Friday, April 9, 2010

France's Louvre Museum

The Palais du Louvre is a complex of buildings added on to the first structure, which was started in 1546 by architect Pierre Lescot under King Francois I. Other parts of the Louvre were built by rulers such as Henri IV, who built the Grand Galerie, and Catherine de Medici, who built the Tuileries. The Louvre was the royal headquarters in Paris until Louis XIV built Versailles in 1682. Although he disliked the Louvre, Louis XIV's chief minister, Jean Baptiste Colbert, advised the King to build public buildings, so Louis created the Place du Carrousel. Louis also asked Le Vau, the architect who would later create Versailles, to design new buildings for the Cour Carree part of the Louvre. For the eastern facade, Le Vau, the Italian architect, Bernini, and the King's architect, Jules Hardouin Mansart all submitted designs, but were rejected. In the end, an unknown designer, Claude Perrault, was chosen. Although Perrault was only an amateur architect, his design impressed Colbert, and the eastern facade was completed in 1670. After the French Revolution, the Louvre was turned into the national gallery of France, and was added onto by both Napoleon I and Napoleon III.During the Paris Commune of 1871, the part of the Louvre built by Catherine de Medici, the Tuileries, was destroyd. In the 1980's, the French President Francois Mitterand asked Ieoh Ming Pei to reinvent the Louvre to accommodate the many visitors of the great building, so Pei added some pyramids in the middle of the complex, the main pyramid used as an entrance, the centerpiece of an underground entrance complex, and giving natural light to the underground levels. The Louvre now is one of the most famous and visited museums in the world. The Louvre now contains the Winged Victory of Samothrace, the Venus de Milo, the Mona Lisa, a coffee shop, and 4+ gift shops.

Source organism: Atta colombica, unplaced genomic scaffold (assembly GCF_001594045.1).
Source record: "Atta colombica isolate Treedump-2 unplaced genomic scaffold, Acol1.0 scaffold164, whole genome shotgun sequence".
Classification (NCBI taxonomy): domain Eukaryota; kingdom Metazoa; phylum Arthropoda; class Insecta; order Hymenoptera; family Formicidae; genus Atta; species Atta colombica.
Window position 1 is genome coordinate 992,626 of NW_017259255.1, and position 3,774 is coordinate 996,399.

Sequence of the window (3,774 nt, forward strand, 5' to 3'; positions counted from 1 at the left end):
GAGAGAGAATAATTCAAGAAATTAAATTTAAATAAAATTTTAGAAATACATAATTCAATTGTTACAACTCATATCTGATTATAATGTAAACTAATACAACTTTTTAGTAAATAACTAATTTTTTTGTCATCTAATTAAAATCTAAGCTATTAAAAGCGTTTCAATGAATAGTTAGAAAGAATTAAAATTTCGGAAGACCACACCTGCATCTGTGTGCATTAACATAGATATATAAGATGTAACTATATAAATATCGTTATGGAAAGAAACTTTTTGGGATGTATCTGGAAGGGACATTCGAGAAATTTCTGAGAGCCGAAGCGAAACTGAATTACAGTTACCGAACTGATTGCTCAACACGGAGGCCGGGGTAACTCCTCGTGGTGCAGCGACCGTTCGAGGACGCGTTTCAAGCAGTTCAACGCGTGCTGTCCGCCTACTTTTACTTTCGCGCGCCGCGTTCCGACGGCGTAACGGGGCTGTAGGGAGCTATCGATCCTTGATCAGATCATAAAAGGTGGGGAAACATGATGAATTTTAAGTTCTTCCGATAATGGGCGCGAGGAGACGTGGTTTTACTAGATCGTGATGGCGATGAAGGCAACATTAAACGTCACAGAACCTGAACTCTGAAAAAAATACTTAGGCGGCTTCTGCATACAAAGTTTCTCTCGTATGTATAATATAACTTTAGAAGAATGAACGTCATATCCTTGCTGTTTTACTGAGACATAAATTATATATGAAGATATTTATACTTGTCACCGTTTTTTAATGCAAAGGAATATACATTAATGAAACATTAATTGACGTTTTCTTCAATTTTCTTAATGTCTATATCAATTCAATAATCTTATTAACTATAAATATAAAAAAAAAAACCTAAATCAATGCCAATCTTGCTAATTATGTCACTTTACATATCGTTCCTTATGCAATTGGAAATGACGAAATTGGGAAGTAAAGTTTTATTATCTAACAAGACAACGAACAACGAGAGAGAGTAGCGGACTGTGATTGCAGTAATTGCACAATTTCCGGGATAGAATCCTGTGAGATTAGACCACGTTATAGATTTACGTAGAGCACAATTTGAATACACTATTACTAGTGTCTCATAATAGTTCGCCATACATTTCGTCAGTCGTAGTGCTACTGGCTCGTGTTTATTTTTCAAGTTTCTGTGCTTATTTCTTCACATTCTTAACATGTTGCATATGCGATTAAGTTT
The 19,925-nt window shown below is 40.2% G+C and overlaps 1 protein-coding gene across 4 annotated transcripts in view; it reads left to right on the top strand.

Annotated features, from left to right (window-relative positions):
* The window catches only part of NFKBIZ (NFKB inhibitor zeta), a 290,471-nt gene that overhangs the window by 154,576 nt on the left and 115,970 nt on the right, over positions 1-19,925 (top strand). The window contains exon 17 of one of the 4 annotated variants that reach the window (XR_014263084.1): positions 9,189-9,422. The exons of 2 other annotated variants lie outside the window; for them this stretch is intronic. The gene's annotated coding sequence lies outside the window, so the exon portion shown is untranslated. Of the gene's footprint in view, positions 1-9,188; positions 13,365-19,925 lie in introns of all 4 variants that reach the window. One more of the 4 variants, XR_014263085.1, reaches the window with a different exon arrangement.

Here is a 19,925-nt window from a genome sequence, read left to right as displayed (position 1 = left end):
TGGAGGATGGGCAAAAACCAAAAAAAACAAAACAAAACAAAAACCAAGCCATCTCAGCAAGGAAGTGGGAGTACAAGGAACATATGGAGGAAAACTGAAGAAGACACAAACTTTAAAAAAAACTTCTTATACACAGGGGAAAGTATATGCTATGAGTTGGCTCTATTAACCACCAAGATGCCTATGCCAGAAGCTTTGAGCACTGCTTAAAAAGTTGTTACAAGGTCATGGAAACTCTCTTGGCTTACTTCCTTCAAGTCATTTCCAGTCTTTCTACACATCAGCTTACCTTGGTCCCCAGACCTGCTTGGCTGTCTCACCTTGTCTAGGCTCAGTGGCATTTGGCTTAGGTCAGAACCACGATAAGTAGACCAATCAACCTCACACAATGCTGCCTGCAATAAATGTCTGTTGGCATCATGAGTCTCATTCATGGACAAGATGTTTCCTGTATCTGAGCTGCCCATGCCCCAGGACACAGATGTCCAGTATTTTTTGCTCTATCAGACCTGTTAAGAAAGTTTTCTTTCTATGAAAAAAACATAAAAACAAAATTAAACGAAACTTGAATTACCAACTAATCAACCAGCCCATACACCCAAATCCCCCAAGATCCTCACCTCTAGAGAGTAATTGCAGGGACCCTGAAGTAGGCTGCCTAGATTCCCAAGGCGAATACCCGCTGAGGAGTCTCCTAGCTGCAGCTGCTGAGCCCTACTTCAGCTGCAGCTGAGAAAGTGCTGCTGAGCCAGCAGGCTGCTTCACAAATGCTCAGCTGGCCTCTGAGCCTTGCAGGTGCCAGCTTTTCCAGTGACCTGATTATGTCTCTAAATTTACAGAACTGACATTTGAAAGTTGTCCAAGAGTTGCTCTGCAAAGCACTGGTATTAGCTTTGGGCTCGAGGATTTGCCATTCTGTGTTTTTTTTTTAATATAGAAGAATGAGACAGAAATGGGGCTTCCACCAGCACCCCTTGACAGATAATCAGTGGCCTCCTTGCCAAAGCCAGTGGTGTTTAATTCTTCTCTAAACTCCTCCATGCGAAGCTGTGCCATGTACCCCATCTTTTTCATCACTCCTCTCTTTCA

Information from...
The World's Greatest Buildings
Consultant Editor: Trevor Howells and...
The Greatest Buildings of the World
Editor: Kelly Knauer